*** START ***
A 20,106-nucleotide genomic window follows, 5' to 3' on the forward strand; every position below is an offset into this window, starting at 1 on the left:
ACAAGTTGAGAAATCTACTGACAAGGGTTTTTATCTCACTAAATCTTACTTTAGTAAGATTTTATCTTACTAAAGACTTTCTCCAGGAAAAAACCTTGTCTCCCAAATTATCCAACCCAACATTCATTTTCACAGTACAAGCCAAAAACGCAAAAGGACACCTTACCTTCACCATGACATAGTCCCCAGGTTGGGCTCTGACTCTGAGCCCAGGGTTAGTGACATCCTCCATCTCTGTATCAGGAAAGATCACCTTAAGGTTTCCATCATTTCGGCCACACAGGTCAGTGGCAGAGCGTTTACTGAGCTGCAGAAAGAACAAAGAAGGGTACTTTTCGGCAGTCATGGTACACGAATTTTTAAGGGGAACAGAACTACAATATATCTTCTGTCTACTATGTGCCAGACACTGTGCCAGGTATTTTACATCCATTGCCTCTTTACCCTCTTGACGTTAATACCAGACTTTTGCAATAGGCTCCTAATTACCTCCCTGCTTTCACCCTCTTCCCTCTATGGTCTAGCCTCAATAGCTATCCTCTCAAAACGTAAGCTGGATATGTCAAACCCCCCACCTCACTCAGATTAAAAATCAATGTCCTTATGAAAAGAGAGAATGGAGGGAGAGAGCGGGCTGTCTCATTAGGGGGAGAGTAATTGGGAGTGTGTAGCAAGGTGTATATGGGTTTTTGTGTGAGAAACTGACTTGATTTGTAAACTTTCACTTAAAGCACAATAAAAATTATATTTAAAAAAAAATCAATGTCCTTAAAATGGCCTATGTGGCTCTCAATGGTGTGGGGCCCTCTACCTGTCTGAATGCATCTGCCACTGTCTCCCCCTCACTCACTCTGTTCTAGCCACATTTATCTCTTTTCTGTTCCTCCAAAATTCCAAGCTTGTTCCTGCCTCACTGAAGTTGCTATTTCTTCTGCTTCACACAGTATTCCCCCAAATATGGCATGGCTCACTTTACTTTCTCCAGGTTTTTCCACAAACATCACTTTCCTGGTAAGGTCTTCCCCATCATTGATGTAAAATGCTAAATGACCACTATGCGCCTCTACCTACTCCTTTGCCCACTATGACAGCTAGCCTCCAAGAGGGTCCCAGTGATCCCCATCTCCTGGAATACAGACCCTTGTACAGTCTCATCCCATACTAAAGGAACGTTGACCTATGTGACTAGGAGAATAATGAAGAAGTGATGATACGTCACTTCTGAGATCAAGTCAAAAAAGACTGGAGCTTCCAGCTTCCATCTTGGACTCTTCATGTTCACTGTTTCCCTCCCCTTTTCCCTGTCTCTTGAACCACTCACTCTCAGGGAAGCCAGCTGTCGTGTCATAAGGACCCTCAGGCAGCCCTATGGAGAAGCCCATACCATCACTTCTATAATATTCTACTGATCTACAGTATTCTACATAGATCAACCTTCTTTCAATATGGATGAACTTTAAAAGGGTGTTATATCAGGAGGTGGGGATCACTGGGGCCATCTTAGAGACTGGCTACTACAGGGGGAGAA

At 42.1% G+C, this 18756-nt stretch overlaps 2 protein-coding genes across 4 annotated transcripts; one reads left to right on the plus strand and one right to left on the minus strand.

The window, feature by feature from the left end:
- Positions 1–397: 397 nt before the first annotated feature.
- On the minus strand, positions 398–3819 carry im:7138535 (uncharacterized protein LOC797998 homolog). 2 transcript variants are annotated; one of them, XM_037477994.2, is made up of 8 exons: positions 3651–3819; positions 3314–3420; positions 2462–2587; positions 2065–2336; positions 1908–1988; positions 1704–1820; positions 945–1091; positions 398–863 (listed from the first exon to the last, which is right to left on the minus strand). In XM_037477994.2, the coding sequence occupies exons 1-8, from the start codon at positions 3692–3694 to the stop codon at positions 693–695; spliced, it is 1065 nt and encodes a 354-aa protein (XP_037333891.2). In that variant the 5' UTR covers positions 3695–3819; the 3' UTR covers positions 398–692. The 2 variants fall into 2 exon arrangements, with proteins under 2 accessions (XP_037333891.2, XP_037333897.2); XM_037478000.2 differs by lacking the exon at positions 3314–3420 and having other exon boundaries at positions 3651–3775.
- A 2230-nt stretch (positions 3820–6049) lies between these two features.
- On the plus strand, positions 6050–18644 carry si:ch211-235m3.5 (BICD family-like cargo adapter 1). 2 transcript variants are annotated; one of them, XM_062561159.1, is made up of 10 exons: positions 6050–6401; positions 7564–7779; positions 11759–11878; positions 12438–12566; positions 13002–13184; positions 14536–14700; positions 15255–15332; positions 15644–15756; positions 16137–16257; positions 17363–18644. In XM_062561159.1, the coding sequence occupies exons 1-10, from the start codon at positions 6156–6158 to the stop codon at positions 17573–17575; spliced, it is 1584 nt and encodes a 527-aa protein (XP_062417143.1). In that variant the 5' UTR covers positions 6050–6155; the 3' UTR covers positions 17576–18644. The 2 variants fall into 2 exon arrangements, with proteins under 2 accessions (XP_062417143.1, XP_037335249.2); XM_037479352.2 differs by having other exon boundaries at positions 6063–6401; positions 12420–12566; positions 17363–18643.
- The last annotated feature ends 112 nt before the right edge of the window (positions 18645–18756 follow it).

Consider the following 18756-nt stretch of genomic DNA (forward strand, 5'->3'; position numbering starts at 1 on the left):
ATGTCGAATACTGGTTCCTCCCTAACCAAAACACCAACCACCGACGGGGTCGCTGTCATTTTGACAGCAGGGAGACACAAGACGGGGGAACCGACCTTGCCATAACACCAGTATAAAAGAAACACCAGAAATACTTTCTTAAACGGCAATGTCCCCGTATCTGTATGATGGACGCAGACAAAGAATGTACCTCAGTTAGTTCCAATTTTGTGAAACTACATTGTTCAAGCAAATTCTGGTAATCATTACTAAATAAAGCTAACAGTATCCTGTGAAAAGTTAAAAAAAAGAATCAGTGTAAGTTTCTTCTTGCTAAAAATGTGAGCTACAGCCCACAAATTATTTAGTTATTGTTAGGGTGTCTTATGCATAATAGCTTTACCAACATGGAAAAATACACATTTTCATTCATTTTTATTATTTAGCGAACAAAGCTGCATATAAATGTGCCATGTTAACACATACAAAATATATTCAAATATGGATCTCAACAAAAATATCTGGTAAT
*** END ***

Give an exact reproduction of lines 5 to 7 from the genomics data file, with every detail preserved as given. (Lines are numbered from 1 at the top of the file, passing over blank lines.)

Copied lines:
- Positions 1–397: 397 nt before the first annotated feature.
- On the minus strand, positions 398–3819 carry im:7138535 (uncharacterized protein LOC797998 homolog). 2 transcript variants are annotated; one of them, XM_037477994.2, is made up of 8 exons: positions 3651–3819; positions 3314–3420; positions 2462–2587; positions 2065–2336; positions 1908–1988; positions 1704–1820; positions 945–1091; positions 398–863 (listed from the first exon to the last, which is right to left on the minus strand). In XM_037477994.2, the coding sequence occupies exons 1-8, from the start codon at positions 3692–3694 to the stop codon at positions 693–695; spliced, it is 1065 nt and encodes a 354-aa protein (XP_037333891.2). In that variant the 5' UTR covers positions 3695–3819; the 3' UTR covers positions 398–692. The 2 variants fall into 2 exon arrangements, with proteins under 2 accessions (XP_037333891.2, XP_037333897.2); XM_037478000.2 differs by lacking the exon at positions 3314–3420 and having other exon boundaries at positions 3651–3775.
- A 2230-nt stretch (positions 3820–6049) lies between these two features.